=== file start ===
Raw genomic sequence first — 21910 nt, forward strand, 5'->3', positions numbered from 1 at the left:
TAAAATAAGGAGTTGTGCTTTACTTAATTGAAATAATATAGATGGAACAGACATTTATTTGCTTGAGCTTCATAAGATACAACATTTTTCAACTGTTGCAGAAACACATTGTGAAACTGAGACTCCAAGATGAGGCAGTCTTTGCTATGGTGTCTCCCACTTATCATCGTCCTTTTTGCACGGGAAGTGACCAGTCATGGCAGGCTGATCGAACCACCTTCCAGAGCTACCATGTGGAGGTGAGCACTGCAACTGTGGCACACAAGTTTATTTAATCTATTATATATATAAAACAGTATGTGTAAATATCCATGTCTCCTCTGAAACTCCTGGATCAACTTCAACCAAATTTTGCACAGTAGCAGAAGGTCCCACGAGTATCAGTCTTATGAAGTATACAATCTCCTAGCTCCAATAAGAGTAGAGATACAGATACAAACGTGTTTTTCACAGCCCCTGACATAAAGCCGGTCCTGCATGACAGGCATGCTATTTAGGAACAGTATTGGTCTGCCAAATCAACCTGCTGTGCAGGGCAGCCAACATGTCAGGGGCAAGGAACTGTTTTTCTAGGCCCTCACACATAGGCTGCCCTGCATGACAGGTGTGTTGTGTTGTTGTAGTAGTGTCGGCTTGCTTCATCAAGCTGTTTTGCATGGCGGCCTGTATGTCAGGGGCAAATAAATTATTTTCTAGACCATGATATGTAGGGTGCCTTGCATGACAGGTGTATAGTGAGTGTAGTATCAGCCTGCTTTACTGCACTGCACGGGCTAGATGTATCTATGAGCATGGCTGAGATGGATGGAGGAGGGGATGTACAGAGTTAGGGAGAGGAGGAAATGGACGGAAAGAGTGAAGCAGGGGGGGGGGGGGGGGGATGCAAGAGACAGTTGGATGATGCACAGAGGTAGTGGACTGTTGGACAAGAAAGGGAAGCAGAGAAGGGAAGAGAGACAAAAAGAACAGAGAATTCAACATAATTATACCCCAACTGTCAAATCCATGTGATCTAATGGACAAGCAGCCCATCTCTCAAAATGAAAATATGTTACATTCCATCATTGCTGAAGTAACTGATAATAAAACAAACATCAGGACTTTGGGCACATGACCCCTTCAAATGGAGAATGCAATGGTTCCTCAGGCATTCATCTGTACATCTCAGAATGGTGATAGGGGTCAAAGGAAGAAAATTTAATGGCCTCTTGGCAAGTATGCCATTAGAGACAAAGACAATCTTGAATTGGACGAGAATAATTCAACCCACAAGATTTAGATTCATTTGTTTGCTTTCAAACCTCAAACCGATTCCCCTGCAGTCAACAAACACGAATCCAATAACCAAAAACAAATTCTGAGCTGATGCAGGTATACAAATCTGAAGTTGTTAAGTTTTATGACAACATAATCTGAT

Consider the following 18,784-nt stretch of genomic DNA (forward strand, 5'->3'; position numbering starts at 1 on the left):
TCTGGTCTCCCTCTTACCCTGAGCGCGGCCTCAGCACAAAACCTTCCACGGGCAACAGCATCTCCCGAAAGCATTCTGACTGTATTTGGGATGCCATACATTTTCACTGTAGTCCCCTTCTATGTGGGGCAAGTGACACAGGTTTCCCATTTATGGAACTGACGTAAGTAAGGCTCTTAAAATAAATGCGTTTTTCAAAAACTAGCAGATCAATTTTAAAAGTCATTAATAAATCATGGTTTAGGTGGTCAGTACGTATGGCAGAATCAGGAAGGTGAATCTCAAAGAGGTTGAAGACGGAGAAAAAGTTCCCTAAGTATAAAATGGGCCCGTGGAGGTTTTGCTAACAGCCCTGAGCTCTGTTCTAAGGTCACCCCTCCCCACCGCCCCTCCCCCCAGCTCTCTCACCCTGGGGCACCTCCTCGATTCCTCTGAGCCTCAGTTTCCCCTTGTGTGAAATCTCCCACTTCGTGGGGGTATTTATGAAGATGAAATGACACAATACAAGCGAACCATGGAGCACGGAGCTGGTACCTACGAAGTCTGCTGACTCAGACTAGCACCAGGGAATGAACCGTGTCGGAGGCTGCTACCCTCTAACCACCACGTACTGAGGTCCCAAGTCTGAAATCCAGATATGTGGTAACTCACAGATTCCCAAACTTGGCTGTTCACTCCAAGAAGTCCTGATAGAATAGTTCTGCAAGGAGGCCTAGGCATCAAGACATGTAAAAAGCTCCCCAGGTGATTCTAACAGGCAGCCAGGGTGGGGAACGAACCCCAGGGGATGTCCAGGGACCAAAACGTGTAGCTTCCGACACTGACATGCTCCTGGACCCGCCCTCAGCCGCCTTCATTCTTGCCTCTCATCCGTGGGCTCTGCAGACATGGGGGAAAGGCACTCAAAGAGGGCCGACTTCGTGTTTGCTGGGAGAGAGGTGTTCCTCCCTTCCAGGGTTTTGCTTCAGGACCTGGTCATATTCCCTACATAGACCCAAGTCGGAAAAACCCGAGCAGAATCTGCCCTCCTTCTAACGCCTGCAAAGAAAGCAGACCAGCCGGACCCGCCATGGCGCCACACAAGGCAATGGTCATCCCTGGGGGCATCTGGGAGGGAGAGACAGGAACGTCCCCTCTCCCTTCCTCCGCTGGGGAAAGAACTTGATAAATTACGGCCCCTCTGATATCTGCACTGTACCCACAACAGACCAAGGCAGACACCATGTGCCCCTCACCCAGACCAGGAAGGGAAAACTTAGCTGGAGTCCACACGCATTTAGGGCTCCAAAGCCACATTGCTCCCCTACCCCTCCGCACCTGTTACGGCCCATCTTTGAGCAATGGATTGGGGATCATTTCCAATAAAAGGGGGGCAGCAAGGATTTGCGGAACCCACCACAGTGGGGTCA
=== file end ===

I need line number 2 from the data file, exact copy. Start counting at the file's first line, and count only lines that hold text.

TAAAATAAGGAGTTGTGCTTTACTTAATTGAAATAATATAGATGGAACAGACATTTATTTGCTTGAGCTTCATAAGATACAACATTTTTCAACTGTTGCAGAAACACATTGTGAAACTGAGACTCCAAGATGAGGCAGTCTTTGCTATGGTGTCTCCCACTTATCATCGTCCTTTTTGCACGGGAAGTGACCAGTCATGGCAGGCTGATCGAACCACCTTCCAGAGCTACCATGTGGAGGTGAGCACTGCAACTGTGGCACACAAGTTTATTTAATCTATTATATATATAAAACAGTATGTGTAAATATCCATGTCTCCTCTGAAACTCCTGGATCAACTTCAACCAAATTTTGCACAGTAGCAGAAGGTCCCACGAGTATCAGTCTTATGAAGTATACAATCTCCTAGCTCCAATAAGAGTAGAGATACAGATACAAACGTGTTTTTCACAGCCCCTGACATAAAGCCGGTCCTGCATGACAGGCATGCTATTTAGGAACAGTATTGGTCTGCCAAATCAACCTGCTGTGCAGGGCAGCCAACATGTCAGGGGCAAGGAACTGTTTTTCTAGGCCCTCACACATAGGCTGCCCTGCATGACAGGTGTGTTGTGTTGTTGTAGTAGTGTCGGCTTGCTTCATCAAGCTGTTTTGCATGGCGGCCTGTATGTCAGGGGCAAATAAATTATTTTCTAGACCATGATATGTAGGGTGCCTTGCATGACAGGTGTATAGTGAGTGTAGTATCAGCCTGCTTTACTGCACTGCACGGGCTAGATGTATCTATGAGCATGGCTGAGATGGATGGAGGAGGGGATGTACAGAGTTAGGGAGAGGAGGAAATGGACGGAAAGAGTGAAGCAGGGGGGGGGGGGGGGGGATGCAAGAGACAGTTGGATGATGCACAGAGGTAGTGGACTGTTGGACAAGAAAGGGAAGCAGAGAAGGGAAGAGAGACAAAAAGAACAGAGAATTCAACATAATTATACCCCAACTGTCAAATCCATGTGATCTAATGGACAAGCAGCCCATCTCTCAAAATGAAAATATGTTACATTCCATCATTGCTGAAGTAACTGATAATAAAACAAACATCAGGACTTTGGGCACATGACCCCTTCAAATGGAGAATGCAATGGTTCCTCAGGCATTCATCTGTACATCTCAGAATGGTGATAGGGGTCAAAGGAAGAAAATTTAATGGCCTCTTGGCAAGTATGCCATTAGAGACAAAGACAATCTTGAATTGGACGAGAATAATTCAACCCACAAGATTTAGATTCATTTGTTTGCTTTCAAACCTCAAACCGATTCCCCTGCAGTCAACAAACACGAATCCAATAACCAAAAACAAATTCTGAGCTGATGCAGGTATACAAATCTGAAGTTGTTAAGTTTTATGACAACATAATCTGAT